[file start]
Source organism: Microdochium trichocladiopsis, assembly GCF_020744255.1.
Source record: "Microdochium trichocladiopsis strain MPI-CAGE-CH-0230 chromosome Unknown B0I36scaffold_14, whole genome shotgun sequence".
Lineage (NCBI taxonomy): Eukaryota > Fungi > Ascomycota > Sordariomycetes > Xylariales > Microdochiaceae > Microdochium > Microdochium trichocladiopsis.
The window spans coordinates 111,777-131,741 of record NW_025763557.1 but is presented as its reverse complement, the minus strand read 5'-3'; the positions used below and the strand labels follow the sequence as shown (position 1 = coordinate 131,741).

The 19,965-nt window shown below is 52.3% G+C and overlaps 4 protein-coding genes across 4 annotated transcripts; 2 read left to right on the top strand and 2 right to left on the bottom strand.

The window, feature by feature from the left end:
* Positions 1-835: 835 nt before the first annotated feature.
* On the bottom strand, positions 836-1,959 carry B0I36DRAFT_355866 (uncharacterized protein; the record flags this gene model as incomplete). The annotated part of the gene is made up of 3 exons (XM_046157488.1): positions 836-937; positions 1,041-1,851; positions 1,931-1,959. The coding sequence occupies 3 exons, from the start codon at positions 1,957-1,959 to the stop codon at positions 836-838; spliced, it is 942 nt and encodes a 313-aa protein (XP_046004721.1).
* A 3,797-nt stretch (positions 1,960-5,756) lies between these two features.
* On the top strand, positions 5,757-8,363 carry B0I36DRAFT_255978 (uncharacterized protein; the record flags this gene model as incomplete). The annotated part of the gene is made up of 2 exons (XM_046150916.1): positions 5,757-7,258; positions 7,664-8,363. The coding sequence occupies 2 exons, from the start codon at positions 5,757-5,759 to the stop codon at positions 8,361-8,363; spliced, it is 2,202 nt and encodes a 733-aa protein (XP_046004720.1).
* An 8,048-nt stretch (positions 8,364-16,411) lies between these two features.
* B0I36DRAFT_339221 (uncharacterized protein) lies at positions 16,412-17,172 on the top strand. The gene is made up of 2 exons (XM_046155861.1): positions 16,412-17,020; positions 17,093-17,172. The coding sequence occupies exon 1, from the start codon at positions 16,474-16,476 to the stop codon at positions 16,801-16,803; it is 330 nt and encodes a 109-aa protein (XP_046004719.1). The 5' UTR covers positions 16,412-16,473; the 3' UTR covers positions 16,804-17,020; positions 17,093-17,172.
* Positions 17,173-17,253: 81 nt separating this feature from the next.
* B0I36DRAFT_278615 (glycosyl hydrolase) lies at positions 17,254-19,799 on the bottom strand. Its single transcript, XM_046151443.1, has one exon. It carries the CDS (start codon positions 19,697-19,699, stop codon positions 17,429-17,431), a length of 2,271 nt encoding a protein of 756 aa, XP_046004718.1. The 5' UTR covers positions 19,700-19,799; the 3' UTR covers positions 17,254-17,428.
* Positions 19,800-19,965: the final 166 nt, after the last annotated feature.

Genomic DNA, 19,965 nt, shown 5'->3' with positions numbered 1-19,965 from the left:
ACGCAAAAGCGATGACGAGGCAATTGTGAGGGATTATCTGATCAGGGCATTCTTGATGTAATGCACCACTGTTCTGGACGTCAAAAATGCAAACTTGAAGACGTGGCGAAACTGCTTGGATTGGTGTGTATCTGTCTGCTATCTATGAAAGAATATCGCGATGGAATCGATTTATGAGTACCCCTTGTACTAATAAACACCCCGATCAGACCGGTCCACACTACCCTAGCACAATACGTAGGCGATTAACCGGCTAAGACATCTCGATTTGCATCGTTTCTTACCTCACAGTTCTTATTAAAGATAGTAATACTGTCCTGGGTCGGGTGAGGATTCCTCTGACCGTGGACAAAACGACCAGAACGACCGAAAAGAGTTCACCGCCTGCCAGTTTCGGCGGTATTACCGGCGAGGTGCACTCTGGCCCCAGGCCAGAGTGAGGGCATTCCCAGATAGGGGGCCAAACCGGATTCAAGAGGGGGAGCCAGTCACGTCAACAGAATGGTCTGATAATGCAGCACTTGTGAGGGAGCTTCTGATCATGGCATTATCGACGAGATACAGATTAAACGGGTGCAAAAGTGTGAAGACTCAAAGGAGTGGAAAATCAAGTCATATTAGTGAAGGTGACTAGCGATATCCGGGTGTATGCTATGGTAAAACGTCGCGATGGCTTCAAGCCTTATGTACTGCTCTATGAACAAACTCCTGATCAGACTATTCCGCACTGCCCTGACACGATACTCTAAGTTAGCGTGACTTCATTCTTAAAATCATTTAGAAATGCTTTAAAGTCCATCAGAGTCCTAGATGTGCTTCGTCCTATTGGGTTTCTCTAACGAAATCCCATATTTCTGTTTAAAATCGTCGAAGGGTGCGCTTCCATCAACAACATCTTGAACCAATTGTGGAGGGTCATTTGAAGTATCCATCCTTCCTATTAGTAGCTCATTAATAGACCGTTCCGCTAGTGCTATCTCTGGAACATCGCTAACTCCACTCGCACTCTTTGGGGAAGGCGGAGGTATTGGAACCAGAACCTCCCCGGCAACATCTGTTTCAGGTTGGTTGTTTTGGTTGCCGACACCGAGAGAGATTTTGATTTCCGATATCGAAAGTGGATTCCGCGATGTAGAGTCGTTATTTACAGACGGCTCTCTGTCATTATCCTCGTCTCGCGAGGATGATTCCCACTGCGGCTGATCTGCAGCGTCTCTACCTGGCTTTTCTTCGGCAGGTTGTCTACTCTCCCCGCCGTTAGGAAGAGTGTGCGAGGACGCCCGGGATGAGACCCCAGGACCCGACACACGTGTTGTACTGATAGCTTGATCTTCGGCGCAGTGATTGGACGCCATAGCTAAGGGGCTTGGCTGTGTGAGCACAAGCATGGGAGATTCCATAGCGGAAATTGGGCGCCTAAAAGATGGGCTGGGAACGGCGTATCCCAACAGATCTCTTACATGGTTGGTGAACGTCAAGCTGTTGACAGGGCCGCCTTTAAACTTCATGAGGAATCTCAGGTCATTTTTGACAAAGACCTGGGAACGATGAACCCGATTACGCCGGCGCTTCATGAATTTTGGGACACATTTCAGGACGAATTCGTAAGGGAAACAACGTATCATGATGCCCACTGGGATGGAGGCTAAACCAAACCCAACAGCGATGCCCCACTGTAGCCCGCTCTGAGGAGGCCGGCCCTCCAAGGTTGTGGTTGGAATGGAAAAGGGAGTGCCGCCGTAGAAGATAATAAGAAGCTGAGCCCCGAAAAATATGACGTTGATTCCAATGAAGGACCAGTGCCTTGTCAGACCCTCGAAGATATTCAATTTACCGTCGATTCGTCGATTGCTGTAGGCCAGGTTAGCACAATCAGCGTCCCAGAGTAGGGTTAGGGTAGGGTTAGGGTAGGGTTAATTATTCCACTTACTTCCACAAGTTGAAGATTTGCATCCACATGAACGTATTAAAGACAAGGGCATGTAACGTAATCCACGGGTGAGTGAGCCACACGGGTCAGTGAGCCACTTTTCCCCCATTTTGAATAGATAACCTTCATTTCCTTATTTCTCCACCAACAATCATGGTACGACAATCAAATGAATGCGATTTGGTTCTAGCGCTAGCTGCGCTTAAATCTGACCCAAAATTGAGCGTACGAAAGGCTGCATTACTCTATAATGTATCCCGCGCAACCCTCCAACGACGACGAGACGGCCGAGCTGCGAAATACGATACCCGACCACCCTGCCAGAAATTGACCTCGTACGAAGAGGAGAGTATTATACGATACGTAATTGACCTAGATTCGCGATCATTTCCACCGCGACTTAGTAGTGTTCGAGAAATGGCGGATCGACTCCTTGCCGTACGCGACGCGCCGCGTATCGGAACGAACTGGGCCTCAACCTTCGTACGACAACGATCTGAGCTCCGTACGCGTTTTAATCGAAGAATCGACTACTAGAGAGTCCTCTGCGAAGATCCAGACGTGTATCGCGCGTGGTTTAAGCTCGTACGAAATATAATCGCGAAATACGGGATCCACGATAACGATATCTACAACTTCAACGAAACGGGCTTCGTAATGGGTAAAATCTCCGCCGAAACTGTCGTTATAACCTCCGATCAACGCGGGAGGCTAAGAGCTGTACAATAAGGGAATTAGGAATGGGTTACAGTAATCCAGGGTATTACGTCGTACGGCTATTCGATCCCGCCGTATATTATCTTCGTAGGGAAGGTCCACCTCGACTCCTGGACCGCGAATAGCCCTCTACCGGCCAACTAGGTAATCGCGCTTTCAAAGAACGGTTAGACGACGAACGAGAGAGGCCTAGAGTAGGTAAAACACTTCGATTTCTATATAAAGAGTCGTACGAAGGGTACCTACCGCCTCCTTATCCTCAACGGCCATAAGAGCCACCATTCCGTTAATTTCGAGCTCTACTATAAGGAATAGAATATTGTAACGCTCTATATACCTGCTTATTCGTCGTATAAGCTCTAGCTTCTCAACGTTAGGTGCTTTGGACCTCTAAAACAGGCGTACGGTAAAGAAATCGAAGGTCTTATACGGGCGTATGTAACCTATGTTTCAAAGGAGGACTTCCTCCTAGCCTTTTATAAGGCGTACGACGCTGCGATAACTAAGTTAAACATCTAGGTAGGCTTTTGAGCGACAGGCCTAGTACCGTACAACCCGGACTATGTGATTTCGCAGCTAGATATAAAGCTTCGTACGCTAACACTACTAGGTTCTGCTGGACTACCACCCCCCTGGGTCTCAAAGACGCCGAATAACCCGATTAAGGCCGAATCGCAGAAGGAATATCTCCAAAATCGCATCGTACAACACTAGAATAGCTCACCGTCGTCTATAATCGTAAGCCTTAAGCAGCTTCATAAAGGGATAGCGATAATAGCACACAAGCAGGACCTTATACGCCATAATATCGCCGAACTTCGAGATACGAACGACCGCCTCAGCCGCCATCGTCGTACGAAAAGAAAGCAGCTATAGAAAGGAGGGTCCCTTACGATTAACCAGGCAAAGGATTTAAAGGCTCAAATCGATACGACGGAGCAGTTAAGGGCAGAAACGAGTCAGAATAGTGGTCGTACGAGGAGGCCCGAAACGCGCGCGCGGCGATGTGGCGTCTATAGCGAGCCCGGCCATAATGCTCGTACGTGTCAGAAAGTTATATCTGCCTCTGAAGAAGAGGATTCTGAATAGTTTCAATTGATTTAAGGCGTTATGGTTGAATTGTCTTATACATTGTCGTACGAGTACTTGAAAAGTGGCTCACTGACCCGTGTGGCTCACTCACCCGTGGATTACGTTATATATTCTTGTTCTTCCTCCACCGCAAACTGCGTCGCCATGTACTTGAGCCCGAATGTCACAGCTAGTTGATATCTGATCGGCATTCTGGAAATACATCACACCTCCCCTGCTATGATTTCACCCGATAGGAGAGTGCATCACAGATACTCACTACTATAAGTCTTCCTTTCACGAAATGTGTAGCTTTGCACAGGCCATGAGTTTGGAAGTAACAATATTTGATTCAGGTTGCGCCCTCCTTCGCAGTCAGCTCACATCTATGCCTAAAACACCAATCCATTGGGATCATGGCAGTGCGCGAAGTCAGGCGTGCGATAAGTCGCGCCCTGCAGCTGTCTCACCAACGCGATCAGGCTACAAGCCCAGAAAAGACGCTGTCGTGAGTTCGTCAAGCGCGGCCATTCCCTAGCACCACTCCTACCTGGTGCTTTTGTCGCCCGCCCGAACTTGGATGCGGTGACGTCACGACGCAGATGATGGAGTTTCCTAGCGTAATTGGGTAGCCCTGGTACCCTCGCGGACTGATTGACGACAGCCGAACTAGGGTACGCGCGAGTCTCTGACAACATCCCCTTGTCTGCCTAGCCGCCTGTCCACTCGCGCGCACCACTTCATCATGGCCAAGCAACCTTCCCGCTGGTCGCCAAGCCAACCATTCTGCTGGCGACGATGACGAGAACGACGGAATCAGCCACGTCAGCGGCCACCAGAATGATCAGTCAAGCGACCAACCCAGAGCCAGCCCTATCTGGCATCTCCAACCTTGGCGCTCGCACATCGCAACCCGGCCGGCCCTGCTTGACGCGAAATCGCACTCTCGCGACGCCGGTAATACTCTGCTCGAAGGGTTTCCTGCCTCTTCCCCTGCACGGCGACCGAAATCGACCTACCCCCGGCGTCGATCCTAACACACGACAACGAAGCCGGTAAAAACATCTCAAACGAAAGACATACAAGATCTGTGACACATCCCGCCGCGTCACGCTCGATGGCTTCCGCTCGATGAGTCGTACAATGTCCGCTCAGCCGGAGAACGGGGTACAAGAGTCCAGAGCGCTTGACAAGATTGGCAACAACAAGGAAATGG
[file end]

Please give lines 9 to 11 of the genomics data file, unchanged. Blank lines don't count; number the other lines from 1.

* A 3,797-nt stretch (positions 1,960-5,756) lies between these two features.
* On the top strand, positions 5,757-8,363 carry B0I36DRAFT_255978 (uncharacterized protein; the record flags this gene model as incomplete). The annotated part of the gene is made up of 2 exons (XM_046150916.1): positions 5,757-7,258; positions 7,664-8,363. The coding sequence occupies 2 exons, from the start codon at positions 5,757-5,759 to the stop codon at positions 8,361-8,363; spliced, it is 2,202 nt and encodes a 733-aa protein (XP_046004720.1).
* An 8,048-nt stretch (positions 8,364-16,411) lies between these two features.